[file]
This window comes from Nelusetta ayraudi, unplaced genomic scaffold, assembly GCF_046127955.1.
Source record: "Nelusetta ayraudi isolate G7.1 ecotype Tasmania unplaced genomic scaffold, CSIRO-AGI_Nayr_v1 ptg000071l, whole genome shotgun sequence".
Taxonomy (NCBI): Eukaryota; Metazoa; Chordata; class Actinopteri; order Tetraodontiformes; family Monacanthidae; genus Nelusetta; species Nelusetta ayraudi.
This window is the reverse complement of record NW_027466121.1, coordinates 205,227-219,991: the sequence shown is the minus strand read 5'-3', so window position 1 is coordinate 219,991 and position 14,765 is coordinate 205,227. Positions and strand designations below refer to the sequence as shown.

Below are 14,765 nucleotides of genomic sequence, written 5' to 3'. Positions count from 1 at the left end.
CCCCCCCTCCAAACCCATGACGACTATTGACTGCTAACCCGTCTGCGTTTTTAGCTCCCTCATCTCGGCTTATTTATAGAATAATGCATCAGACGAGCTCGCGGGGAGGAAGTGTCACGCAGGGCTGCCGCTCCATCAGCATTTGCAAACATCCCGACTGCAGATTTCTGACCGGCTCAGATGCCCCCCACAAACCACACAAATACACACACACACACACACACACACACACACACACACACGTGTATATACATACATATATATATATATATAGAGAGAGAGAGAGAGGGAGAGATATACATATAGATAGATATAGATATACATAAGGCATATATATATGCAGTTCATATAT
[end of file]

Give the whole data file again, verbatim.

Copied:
This window comes from Nelusetta ayraudi, unplaced genomic scaffold, assembly GCF_046127955.1.
Source record: "Nelusetta ayraudi isolate G7.1 ecotype Tasmania unplaced genomic scaffold, CSIRO-AGI_Nayr_v1 ptg000071l, whole genome shotgun sequence".
Taxonomy (NCBI): Eukaryota; Metazoa; Chordata; class Actinopteri; order Tetraodontiformes; family Monacanthidae; genus Nelusetta; species Nelusetta ayraudi.
This window is the reverse complement of record NW_027466121.1, coordinates 205,227-219,991: the sequence shown is the minus strand read 5'-3', so window position 1 is coordinate 219,991 and position 14,765 is coordinate 205,227. Positions and strand designations below refer to the sequence as shown.

Below are 14,765 nucleotides of genomic sequence, written 5' to 3'. Positions count from 1 at the left end.
CCCCCCCTCCAAACCCATGACGACTATTGACTGCTAACCCGTCTGCGTTTTTAGCTCCCTCATCTCGGCTTATTTATAGAATAATGCATCAGACGAGCTCGCGGGGAGGAAGTGTCACGCAGGGCTGCCGCTCCATCAGCATTTGCAAACATCCCGACTGCAGATTTCTGACCGGCTCAGATGCCCCCCACAAACCACACAAATACACACACACACACACACACACACACACACACACACACGTGTATATACATACATATATATATATATATAGAGAGAGAGAGAGAGGGAGAGATATACATATAGATAGATATAGATATACATAAGGCATATATATATGCAGTTCATATAT